In the lingua franca of today’s political environment, the term economic freedom sounds conservative and Republican.  However, since WW II, the violators have come from both parties.  Starting in the 1960s, Presidents Kennedy, Johnson, Nixon, Ford and Carter approved a succession of laws, regulations and restrictions that violated the core values of the economic system that underpins our economic strength.  Perhaps no violation was more egregious than Nixon’s imposition of wage and price controls in 1971. 

An America that transforms itself from a free market juggernaut to a government that funds its favored interests will not maintain its economic leadership.  Instead, we will continue to be mired in the current slog of low economic growth rates and expansionist monetary policy. 

A reversal of that course will tread on the entrenched interests of big corporations who have benefited from the results of their influence on electoral outcomes.  Yet, that is what’s necessary to restore economic growth, the strength of the middle class and continued American hegemony.  The only question is…

WHO WILL LEAD?

15 comments:

  1. Brilliant, John. (And beautifully written!)

    David Altshuler, M.S.

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  2. Jason G. Ramage, MS, MBA, RBP
    Staff Scientist

    Great article John. If only our politicians cared about the US' future instead of just getting re-elected, most of our problems could easily be solved. Well, maybe not easily, but still solved.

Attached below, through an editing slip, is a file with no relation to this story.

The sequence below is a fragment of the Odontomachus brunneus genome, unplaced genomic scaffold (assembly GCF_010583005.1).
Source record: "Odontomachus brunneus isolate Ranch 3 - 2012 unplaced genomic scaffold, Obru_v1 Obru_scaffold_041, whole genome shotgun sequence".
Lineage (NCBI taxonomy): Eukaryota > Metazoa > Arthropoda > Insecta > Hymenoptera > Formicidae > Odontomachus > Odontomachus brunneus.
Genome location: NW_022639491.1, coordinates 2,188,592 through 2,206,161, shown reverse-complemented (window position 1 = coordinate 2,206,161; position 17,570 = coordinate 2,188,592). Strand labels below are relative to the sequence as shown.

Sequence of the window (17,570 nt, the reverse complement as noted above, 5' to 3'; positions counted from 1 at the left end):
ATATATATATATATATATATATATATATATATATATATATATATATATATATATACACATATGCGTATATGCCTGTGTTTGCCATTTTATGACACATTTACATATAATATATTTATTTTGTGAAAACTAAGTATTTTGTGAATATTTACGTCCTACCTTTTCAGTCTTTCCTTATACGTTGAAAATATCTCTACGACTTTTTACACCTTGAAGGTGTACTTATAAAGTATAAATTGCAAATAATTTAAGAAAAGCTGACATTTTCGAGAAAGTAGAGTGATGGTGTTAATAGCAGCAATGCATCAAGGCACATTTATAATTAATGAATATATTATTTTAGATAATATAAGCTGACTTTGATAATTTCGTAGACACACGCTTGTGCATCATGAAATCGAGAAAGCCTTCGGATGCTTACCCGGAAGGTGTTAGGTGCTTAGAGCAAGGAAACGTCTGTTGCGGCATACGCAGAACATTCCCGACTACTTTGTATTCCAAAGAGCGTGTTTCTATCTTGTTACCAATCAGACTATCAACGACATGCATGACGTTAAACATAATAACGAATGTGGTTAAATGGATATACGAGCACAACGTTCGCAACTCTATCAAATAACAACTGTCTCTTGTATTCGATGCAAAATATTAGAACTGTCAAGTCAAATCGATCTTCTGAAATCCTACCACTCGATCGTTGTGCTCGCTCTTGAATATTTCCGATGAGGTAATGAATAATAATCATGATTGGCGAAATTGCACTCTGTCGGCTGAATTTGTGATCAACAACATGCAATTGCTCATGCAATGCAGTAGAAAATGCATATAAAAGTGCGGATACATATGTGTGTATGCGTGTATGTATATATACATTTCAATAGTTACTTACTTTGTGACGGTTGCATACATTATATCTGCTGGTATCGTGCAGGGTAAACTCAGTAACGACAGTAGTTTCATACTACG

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  3. Louis Partida
    Navy Range Subject Matter Expert at SAIC

    I don't necessarily side with any one party. The latest debacle is a failure of our government that is shared by all parties and players, to include the Supreme Court. What I have issue with is the seeming one-sided coverage of major media. The fact is that the House of Representatives have passed and forwarded Budgets and Bills to the Senate, only to have them stopped or killed, mostly by the Senate Leader, the Honorable(?!?) Mr. Read, who was selected to represent his state at the federal level, not act as the enforcer of a liberal agenda supported by only his party. The Senate has become the defacto "House of NO" and continue to refuse to negotiate, compromise or conference with their fellow legislators on any way ahead. In fact he seems to reject history and constitutional law, claiming that out of all the laws in the land the ACA is safe from any alteration, and he ignores the fact that there are now more elected representatives of the citizenship that would vote to repeal the ACA than voted for it in the first place.

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  4. Well stated John. That it makes so much sense makes the whole mess all the more frustrating.

    Ed

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  5. John;
    This is a good one! I think you are spot on with this analysis...what do we do to get people back on track? I am dealing with a lack of leadership in my own community; why is it so difficult to get our overly spoiled Americans to get out and vote? It's a sin against all of America when we get less than 20% of the registered voters to the polls here in the primary election. They have all the reasons in the world to take advantage of their freedom to vote:
    * a lake that is Mesotrophic and needs to be cleaned up
    * a budget that is in the deficit
    * a "leader/supervisor" who sits in his barber shop and waits for the community to come visit him (and his hunting fishing & buddies)
    Why is it that Americans would rather sit and watch reality TV shows? I don't get it. Linda

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  6. John,